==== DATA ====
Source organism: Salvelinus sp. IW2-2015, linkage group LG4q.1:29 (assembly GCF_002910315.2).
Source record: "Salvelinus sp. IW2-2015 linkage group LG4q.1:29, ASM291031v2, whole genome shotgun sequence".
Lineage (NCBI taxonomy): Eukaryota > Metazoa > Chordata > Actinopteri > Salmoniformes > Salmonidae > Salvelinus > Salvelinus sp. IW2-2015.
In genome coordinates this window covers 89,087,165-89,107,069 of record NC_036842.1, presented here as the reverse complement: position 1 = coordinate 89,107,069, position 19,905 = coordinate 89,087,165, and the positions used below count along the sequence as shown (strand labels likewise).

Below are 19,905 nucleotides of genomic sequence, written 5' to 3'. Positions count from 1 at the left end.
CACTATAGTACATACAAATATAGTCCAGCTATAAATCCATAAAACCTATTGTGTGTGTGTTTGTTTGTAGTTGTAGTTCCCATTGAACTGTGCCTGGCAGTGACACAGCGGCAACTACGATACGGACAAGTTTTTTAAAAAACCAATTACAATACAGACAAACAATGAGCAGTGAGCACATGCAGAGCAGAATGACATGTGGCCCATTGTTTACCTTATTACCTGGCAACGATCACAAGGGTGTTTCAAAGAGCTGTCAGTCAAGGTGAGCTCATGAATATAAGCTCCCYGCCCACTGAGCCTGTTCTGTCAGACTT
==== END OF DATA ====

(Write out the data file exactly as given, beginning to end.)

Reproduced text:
Source organism: Salvelinus sp. IW2-2015, linkage group LG4q.1:29 (assembly GCF_002910315.2).
Source record: "Salvelinus sp. IW2-2015 linkage group LG4q.1:29, ASM291031v2, whole genome shotgun sequence".
Lineage (NCBI taxonomy): Eukaryota > Metazoa > Chordata > Actinopteri > Salmoniformes > Salmonidae > Salvelinus > Salvelinus sp. IW2-2015.
In genome coordinates this window covers 89,087,165-89,107,069 of record NC_036842.1, presented here as the reverse complement: position 1 = coordinate 89,107,069, position 19,905 = coordinate 89,087,165, and the positions used below count along the sequence as shown (strand labels likewise).

Below are 19,905 nucleotides of genomic sequence, written 5' to 3'. Positions count from 1 at the left end.
CACTATAGTACATACAAATATAGTCCAGCTATAAATCCATAAAACCTATTGTGTGTGTGTTTGTTTGTAGTTGTAGTTCCCATTGAACTGTGCCTGGCAGTGACACAGCGGCAACTACGATACGGACAAGTTTTTTAAAAAACCAATTACAATACAGACAAACAATGAGCAGTGAGCACATGCAGAGCAGAATGACATGTGGCCCATTGTTTACCTTATTACCTGGCAACGATCACAAGGGTGTTTCAAAGAGCTGTCAGTCAAGGTGAGCTCATGAATATAAGCTCCCYGCCCACTGAGCCTGTTCTGTCAGACTT